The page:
I am still baby-stepping my way up to a prime assignment;  this current one is not a feature article but material for the “Green Environment” department.  Every issue showcases some new “green” living development in Hawaii and my subject was sustainableUH, an initiative created by a student-run sustainability group at UH called Help Us Bridge (HUB).  Basically, HUB want to convert the entire University of Hawaii system into a model of sustainability.  I’d go into more detail if I hadn’t just pulled a late-night writing session doing just that.  I guess you all just have to subscribe to FLUX Hawaii magazine and wait for the next issue!

Interviewing The Throwdowns for FLUX Hawaii magazine. Photo by Carrie Hasson.

It’s interesting how I “discovered” that I like to write after graduating from college.  It’s not like it was a new development; I took some writing classes in high school. . .

Dammit!

Alright, so that idea failed.  I was going to lead into the introduction to a new category tentatively titled “From the Vault” wherein I’d share with you writing samples from high school.  I had this grand idea to use those as fillers for the weeks I had nothing to write about, but I LOST THE FILES!  I must have missed the folder when transferring everything to my external hard drive.  (For the computer illiterate: I didn’t take my old writings from my old computer and put it in my new computer.)  Oh well, that will just have to wait until I either awaken the broken beast of what used to be my old laptop, or go home to Livermore and find the hard copies.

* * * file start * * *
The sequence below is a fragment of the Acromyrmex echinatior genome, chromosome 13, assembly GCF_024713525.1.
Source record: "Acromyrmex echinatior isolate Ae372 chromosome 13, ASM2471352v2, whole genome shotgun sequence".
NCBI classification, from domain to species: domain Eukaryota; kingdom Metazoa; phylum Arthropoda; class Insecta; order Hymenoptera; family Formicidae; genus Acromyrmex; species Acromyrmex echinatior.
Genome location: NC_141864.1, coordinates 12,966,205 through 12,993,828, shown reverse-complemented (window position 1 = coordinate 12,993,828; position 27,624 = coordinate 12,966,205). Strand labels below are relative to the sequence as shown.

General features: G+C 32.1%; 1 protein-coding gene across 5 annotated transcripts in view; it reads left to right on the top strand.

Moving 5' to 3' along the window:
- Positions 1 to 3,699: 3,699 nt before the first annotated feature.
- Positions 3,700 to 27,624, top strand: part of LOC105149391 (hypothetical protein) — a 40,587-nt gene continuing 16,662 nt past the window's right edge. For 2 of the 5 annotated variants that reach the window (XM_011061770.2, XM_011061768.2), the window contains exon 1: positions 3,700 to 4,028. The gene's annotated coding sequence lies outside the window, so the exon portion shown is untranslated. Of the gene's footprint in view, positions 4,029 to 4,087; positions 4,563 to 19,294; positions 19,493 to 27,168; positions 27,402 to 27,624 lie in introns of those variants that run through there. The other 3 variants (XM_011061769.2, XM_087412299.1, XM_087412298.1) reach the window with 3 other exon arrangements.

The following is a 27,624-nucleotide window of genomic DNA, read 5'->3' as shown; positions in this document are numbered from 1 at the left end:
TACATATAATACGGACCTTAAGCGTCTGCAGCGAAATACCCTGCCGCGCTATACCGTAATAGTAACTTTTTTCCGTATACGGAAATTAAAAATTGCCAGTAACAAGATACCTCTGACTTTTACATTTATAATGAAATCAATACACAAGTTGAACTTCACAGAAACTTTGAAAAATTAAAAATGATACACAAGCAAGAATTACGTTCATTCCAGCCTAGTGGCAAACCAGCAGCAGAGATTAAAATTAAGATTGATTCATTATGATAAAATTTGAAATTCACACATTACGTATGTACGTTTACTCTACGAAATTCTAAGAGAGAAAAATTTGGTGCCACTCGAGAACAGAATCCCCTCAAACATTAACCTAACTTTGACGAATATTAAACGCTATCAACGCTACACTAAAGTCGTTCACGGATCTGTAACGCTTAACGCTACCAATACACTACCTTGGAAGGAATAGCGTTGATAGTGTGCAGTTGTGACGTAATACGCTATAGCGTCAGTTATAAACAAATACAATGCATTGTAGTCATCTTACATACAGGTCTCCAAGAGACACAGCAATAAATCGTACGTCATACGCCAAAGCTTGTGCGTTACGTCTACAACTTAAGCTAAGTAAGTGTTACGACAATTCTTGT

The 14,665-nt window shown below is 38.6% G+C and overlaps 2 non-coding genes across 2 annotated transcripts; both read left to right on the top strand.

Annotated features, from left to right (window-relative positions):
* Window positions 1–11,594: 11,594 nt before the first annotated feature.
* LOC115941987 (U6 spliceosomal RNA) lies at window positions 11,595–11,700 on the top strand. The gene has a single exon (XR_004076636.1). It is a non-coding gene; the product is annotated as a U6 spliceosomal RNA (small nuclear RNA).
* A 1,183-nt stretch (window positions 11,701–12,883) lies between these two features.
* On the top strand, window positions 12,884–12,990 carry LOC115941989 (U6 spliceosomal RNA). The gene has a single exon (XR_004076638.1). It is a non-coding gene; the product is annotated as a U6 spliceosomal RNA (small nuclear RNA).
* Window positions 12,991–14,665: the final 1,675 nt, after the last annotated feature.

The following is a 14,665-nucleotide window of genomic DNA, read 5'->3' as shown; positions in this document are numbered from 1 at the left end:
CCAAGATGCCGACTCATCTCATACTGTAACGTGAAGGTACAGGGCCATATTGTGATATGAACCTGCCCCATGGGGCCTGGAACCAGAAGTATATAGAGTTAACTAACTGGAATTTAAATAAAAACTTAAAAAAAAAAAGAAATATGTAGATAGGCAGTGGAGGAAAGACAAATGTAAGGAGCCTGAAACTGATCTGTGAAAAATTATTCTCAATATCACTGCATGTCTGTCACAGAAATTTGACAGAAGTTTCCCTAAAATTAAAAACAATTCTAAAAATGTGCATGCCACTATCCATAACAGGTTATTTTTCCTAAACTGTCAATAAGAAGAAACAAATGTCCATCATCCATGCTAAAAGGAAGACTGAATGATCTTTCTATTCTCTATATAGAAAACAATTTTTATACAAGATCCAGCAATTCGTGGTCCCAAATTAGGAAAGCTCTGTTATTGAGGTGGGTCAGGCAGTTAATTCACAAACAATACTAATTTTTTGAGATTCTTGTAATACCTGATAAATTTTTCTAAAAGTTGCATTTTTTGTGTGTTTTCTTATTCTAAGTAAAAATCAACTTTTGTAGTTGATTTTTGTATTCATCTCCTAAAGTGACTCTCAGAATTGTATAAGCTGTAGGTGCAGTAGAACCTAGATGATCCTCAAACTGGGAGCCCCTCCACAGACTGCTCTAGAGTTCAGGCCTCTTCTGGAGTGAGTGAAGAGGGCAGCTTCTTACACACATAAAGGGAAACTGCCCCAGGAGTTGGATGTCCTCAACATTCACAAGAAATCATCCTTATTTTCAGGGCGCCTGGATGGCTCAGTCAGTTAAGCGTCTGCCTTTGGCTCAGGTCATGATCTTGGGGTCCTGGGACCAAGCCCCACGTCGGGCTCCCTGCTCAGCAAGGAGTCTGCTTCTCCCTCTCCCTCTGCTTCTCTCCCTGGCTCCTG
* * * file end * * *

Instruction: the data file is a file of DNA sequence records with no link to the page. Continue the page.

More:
I was looking forward to sharing my old stuff with you partly because I thought it would be interesting change of pace, but mainly because it is tough to write about how content I am with everything.  Things are just going well and I don’t know how to write about that without feeling like I’m bragging.  My older posts were more frequent because I was homeless, hungry, and poor.  Now, I have the funds to eat, drink, and be merry.  I guess I have to throw more caution into the wind and see what happens.  Either that or I could start complaining about my love life on this blog, but I swore I’d never do that.

This entry started out as an explanation on how writing has always been a part of me and hopefully always will, but it has turned into an examination of the struggles of a non-struggling artist.  I guess the lesson of this entry is that things rarely go as planned.  Don’t let roadblocks stop you; instead, use them as stepping stones on a pathway to a new adventure.

Roxy model!